This morning, on his weekly Friday radio show with John Gambling, Mayor Bloomberg discussed the Taxi and Limousine Commission’s vote in favor of a year-long pilot program to test out e-hailing apps, which let riders flag down a cab with their smartphone.
As we noted yesterday, the pilot was a last-minute compromise when it seemed like lobbying from black car and livery car incumbents would prohibit the passage of permanent rules to open up the taxi market to any app with a license. (Black cars and liveries worry that the ability to “pre-arrange” taxi rides with an an app will hurt their business.)
In his remarks this morning, Mayor Bloomberg mused on some potential pitfalls of incorporating the apps into the taxi hailing experience:
“The mobile phone knows where you are, so in theory you hit a button and any taxi driver that’s on the same app on his mobile phone or her mobile phone can hit a button and say, ‘I’m going to come.’ What happens if two guys hit a button at the same time? What happens if you hit the button, a guy says he’s coming, and in the meantime some cab pulls up empty–somebody’s getting out? Do you hop in? And what do you do with the first cab guy? Whose obligations are what?”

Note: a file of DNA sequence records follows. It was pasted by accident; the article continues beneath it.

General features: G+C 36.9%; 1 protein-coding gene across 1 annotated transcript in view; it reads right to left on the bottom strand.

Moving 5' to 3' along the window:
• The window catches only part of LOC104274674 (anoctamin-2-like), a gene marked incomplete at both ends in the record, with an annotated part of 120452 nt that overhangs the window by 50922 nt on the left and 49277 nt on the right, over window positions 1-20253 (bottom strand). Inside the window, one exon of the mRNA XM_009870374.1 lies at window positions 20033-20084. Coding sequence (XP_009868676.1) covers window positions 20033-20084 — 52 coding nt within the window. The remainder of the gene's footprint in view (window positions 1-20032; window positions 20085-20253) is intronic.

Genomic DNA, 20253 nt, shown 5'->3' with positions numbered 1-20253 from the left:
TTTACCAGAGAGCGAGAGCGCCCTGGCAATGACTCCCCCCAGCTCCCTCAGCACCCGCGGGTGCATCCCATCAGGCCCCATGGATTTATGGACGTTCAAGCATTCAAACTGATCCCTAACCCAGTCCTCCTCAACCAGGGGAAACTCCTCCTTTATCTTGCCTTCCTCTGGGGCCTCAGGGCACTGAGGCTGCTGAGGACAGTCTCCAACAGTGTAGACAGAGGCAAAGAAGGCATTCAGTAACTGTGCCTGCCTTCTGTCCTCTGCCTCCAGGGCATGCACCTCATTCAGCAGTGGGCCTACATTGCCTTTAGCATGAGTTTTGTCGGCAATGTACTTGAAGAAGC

Overall, however, he advocated for a free market approach, echoing statements made by TLC chairman David Yassky in our interview earlier this week.
“Everyone’s different, I have absolutely no idea which one is better. My sense is always that you should have more than one so the public has a choice and let the marketplace decide.”
But things really started to heat up when Mr. Gambling guessed that cab companies and drivers would be into this sort of innovation. Mr. Bloomberg reiterated the example of adding credit card payment options, which came up repeatedly during negotiations as an example of unfounded fears of incorporating new technology.
“Uh. There is a group of cab owners that are opposed to anything, but yeah most cab drivers should like this. They didn’t like credit card use and now they’ll all tell you their tips are up dramatically.”
Somehow that segued into a diatribe on corruption in the taxi industry!
“The cab industry is a funny industry. I don’t know if there’s any other place in the world where the city gives a license and the people that have that license can then trade it and resell it and the city doesn’t have any interest and any ability to share in the value going up. And the politics, because they support candidates–a normal market would just say: Well, we’ll just issue more taxi licenses. Wrong! Because they have bought the legislatures and stopped the ability to do that. It is one of the great rip-offs of the public any place I’ve ever seen.”